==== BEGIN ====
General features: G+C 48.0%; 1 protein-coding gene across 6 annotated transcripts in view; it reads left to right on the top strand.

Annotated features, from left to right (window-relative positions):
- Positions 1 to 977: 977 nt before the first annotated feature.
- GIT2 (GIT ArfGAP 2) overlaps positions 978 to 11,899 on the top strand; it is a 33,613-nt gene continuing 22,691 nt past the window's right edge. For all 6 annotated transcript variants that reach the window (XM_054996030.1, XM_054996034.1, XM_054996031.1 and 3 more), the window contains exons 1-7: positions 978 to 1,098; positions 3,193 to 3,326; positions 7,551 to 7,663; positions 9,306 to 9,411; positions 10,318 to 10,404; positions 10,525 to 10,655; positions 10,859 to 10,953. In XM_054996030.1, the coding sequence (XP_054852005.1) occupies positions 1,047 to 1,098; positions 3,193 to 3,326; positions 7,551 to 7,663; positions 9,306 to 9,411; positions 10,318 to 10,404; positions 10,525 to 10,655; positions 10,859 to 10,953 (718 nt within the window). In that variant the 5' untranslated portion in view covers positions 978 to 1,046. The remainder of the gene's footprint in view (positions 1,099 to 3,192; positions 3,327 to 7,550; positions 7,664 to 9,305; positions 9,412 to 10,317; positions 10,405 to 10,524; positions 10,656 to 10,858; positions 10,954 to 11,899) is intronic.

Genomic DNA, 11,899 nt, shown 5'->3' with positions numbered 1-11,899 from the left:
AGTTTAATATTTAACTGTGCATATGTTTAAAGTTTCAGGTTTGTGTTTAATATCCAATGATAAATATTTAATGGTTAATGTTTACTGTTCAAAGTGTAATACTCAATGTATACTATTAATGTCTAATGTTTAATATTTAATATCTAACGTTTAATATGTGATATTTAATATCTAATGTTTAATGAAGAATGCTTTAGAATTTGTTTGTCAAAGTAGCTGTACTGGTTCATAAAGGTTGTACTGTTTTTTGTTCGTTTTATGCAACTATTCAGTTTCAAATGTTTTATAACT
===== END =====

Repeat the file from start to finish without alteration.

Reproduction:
General features: G+C 48.0%; 1 protein-coding gene across 6 annotated transcripts in view; it reads left to right on the top strand.

Annotated features, from left to right (window-relative positions):
- Positions 1 to 977: 977 nt before the first annotated feature.
- GIT2 (GIT ArfGAP 2) overlaps positions 978 to 11,899 on the top strand; it is a 33,613-nt gene continuing 22,691 nt past the window's right edge. For all 6 annotated transcript variants that reach the window (XM_054996030.1, XM_054996034.1, XM_054996031.1 and 3 more), the window contains exons 1-7: positions 978 to 1,098; positions 3,193 to 3,326; positions 7,551 to 7,663; positions 9,306 to 9,411; positions 10,318 to 10,404; positions 10,525 to 10,655; positions 10,859 to 10,953. In XM_054996030.1, the coding sequence (XP_054852005.1) occupies positions 1,047 to 1,098; positions 3,193 to 3,326; positions 7,551 to 7,663; positions 9,306 to 9,411; positions 10,318 to 10,404; positions 10,525 to 10,655; positions 10,859 to 10,953 (718 nt within the window). In that variant the 5' untranslated portion in view covers positions 978 to 1,046. The remainder of the gene's footprint in view (positions 1,099 to 3,192; positions 3,327 to 7,550; positions 7,664 to 9,305; positions 9,412 to 10,317; positions 10,405 to 10,524; positions 10,656 to 10,858; positions 10,954 to 11,899) is intronic.

Genomic DNA, 11,899 nt, shown 5'->3' with positions numbered 1-11,899 from the left:
AGTTTAATATTTAACTGTGCATATGTTTAAAGTTTCAGGTTTGTGTTTAATATCCAATGATAAATATTTAATGGTTAATGTTTACTGTTCAAAGTGTAATACTCAATGTATACTATTAATGTCTAATGTTTAATATTTAATATCTAACGTTTAATATGTGATATTTAATATCTAATGTTTAATGAAGAATGCTTTAGAATTTGTTTGTCAAAGTAGCTGTACTGGTTCATAAAGGTTGTACTGTTTTTTGTTCGTTTTATGCAACTATTCAGTTTCAAATGTTTTATAACT